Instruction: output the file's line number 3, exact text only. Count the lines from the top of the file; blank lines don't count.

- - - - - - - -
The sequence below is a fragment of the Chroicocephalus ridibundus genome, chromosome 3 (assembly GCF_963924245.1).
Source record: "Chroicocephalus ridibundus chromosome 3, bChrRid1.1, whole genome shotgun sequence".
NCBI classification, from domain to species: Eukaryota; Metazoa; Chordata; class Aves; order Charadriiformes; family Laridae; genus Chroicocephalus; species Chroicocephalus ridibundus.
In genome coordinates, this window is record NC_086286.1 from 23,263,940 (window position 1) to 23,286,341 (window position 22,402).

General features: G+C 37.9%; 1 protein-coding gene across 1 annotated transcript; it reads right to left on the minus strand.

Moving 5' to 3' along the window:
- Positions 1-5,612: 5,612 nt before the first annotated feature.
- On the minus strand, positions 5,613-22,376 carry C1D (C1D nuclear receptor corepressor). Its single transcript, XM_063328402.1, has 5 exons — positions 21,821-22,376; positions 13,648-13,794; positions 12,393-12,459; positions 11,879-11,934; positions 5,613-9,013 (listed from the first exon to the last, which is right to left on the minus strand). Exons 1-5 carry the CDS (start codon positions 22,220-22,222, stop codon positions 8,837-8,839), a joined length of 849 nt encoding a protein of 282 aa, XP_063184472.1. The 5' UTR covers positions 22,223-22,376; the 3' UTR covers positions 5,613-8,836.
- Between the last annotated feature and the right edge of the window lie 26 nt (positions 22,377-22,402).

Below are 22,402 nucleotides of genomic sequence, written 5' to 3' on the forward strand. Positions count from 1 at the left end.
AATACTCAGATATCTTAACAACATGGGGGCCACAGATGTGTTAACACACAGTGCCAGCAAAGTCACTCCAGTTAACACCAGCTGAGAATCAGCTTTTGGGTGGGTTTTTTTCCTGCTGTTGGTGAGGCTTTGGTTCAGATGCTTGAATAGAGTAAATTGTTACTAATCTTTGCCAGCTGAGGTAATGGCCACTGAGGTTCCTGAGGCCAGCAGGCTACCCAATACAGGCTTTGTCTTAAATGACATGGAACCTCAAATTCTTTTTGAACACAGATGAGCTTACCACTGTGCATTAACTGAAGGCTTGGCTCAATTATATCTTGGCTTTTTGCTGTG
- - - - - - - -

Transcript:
NCBI classification, from domain to species: Eukaryota; Metazoa; Chordata; class Aves; order Charadriiformes; family Laridae; genus Chroicocephalus; species Chroicocephalus ridibundus.